Wholesale broadband networks are becoming all the rage in Europe, with the latest plan to offer fiber access infrastructure to retail service providers springing up in Portugal, where Altice Europe has struck up an equity partnership with Morgan Stanley Infrastructure Partners.
Under the agreement, Morgan Stanley will acquire a 49.99% in Altice Portugal FTTH, part of Altice Europe's local subsidiary MEO, for an initial payment of €1.565 billion (US$1.74 billion), with the deal set to close in the first half of next year. The agreement also includes further conditional, performance-related payments of €375 million ($418 million) in December 2021 and the same amount in December 2026.
The move was signaled in February this year as part of Altice's attempts to reduce its significant debt pile, which currently stands at €30.6 billion ($33.8 billion).
Altice Portugal, which is essentially the fiber assets of the former national incumbent Portugal Telecom (acquired by Altice in 2015), has fiber access infrastructure that passes about 4 million homes in Portugal, which according to numbers from Statista, represents almost national coverage.
Altice believes taking a former incumbent and making it a purely wholesale operation is a European first.
Wholesale fiber operations are springing up around Europe as the importance of fiber access infrastructure to national and regional digital strategies, and to the 5G plans of Europe's telcos, becomes increasingly apparent. Wholesale fiber player CityFibre has been the catalyst for a ramp in FTTH investments across the UK, while Open Fiber in Italy, Germany's Deutsche Glasfaser, Gagnaveita Reykjavikur in Iceland and SIRO in the Republic of Ireland are all building out wholesale fiber assets that are impacting broadband developments in their respective countries.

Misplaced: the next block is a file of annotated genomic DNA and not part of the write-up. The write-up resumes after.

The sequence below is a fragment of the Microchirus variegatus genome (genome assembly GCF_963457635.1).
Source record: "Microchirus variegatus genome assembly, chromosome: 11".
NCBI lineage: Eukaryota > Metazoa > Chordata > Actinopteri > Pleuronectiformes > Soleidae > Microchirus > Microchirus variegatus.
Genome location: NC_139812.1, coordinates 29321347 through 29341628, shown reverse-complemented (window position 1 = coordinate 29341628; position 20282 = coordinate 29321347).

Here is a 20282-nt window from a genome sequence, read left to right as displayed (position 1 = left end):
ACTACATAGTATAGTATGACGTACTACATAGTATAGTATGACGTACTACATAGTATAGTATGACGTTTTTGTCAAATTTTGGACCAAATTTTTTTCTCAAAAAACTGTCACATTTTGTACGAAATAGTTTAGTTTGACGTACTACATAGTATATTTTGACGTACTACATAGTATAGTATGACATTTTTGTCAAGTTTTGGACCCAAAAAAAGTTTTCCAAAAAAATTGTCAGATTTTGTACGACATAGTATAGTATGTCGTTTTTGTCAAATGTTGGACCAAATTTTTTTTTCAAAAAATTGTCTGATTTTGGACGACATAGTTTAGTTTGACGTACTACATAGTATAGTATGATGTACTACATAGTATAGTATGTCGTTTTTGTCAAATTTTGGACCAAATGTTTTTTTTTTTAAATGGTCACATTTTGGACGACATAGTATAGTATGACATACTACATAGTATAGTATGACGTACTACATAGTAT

Facebook says it has developed a 'technology solution' that enables fiber to be deployed along electrical grid infrastructure in a very cost-effective way and has licensed that solution for free to startup NetEquity Networks.
It wasn't long ago that TV was ranked by subscribers as the most important service in the bundle provided by their communications service provider (CSP). Recent research indicates that for nearly three quarters of subscribers, broadband is now the most important service. Broadcast TV is the most important service to only 15% of North American consumers, replaced by OTT video streaming platforms like Netflix, Amazon Prime and Disney+. In addition, many different competitors are moving aggressively to stake a claim in consumers' homes.
In 2020, CSPs need to fight back by transforming their business models, which are becoming more reliant on a single source of revenue: fixed broadband services.
This webinar will focus on helping CSPs transform their business models by placing a firm focus on delivering a sensational subscriber experience and by offering compelling new services that generate value for subscribers. These actions will reinforce the CSP's strategic position in the home network and position themselves for growth in the next decade.
Key topics include:
Being the first to market with WiFi 6 technology, in response to consumer purchases of new devices over the holidays;
Having the insights needed to proactively resolve issues, often before your subscribers even know that there are issues;
Providing help desk agents with the visibility they need to resolve common subscriber issues more quickly;
Delivering a mobile app, in response to consumer demands for the ability to do some things themselves, rather than having to call technical support; and
Addressing consumer concerns around device security, privacy and control with enhanced security and parental controls.
In this insightful Light Reading radio show, Kurt Raaflaub, Head of Strategic Solutions Marketing, will outline the key service provider challenges, deployment considerations, next-gen Gigabit technologies, and service models to win market share in the rapidly growing MDU market.